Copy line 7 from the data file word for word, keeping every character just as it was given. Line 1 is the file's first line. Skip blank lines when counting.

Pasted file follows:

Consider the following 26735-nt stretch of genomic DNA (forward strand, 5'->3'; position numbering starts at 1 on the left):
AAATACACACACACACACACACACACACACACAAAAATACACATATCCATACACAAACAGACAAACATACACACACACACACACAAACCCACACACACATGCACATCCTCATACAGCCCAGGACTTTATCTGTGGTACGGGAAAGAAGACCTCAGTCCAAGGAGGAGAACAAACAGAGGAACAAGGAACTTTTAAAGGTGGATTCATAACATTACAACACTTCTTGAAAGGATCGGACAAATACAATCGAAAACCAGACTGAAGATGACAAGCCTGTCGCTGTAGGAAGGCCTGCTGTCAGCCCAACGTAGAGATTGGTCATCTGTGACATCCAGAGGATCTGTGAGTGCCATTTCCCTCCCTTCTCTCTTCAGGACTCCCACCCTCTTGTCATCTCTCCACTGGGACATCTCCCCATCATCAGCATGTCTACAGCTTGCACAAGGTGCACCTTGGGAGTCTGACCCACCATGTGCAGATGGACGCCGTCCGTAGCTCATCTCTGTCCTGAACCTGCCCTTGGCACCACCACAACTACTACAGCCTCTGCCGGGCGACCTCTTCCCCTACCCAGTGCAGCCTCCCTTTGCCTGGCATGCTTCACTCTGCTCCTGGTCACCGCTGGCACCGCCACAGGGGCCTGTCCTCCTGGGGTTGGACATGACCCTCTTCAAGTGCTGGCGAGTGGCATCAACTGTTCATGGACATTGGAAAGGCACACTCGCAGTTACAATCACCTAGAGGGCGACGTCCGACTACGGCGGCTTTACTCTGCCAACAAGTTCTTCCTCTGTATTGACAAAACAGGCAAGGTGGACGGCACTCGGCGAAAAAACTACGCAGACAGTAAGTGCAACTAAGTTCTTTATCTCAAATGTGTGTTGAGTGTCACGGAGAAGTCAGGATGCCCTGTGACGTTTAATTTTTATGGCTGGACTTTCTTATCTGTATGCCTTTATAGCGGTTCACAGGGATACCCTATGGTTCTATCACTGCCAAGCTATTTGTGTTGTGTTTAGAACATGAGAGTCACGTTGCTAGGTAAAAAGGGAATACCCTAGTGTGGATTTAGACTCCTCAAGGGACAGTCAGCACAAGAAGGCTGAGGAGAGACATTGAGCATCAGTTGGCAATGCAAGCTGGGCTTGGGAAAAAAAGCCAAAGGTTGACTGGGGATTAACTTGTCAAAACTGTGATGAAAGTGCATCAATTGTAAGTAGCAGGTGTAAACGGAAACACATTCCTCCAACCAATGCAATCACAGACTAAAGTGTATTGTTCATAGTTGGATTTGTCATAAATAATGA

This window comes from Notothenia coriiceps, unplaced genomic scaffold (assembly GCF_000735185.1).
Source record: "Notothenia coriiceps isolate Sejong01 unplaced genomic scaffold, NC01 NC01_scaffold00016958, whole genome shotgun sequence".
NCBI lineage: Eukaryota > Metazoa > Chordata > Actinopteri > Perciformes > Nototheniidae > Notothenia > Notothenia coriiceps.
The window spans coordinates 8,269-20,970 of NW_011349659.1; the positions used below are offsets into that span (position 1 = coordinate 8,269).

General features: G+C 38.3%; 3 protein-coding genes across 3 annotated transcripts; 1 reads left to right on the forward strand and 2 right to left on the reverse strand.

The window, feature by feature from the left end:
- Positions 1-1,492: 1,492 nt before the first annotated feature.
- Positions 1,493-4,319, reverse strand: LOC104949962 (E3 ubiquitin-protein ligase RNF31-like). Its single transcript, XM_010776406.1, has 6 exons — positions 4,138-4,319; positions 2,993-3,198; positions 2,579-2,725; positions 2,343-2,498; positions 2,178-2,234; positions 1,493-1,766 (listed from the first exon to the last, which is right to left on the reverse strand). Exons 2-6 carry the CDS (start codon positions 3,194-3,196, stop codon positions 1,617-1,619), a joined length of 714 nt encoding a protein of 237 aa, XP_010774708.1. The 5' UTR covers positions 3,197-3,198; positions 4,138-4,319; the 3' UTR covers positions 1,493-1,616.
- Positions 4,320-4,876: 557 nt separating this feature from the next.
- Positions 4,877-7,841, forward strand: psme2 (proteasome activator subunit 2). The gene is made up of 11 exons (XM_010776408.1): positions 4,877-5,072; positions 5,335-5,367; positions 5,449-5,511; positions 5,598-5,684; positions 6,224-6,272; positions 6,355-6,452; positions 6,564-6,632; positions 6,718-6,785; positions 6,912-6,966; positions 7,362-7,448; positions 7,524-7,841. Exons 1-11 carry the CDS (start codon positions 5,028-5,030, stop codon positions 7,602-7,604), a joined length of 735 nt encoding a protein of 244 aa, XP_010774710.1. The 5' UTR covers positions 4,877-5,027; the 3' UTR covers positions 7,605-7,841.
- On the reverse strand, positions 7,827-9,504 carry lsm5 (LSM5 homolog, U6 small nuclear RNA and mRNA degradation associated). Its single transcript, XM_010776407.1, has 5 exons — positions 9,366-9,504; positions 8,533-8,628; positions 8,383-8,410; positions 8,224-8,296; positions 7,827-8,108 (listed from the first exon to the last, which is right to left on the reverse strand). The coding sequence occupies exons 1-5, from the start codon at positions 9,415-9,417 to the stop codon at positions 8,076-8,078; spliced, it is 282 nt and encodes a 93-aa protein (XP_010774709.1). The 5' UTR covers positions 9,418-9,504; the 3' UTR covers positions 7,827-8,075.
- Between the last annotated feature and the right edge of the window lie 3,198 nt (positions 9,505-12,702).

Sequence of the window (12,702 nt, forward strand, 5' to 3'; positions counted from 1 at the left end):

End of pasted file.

General features: G+C 38.3%; 3 protein-coding genes across 3 annotated transcripts; 1 reads left to right on the forward strand and 2 right to left on the reverse strand.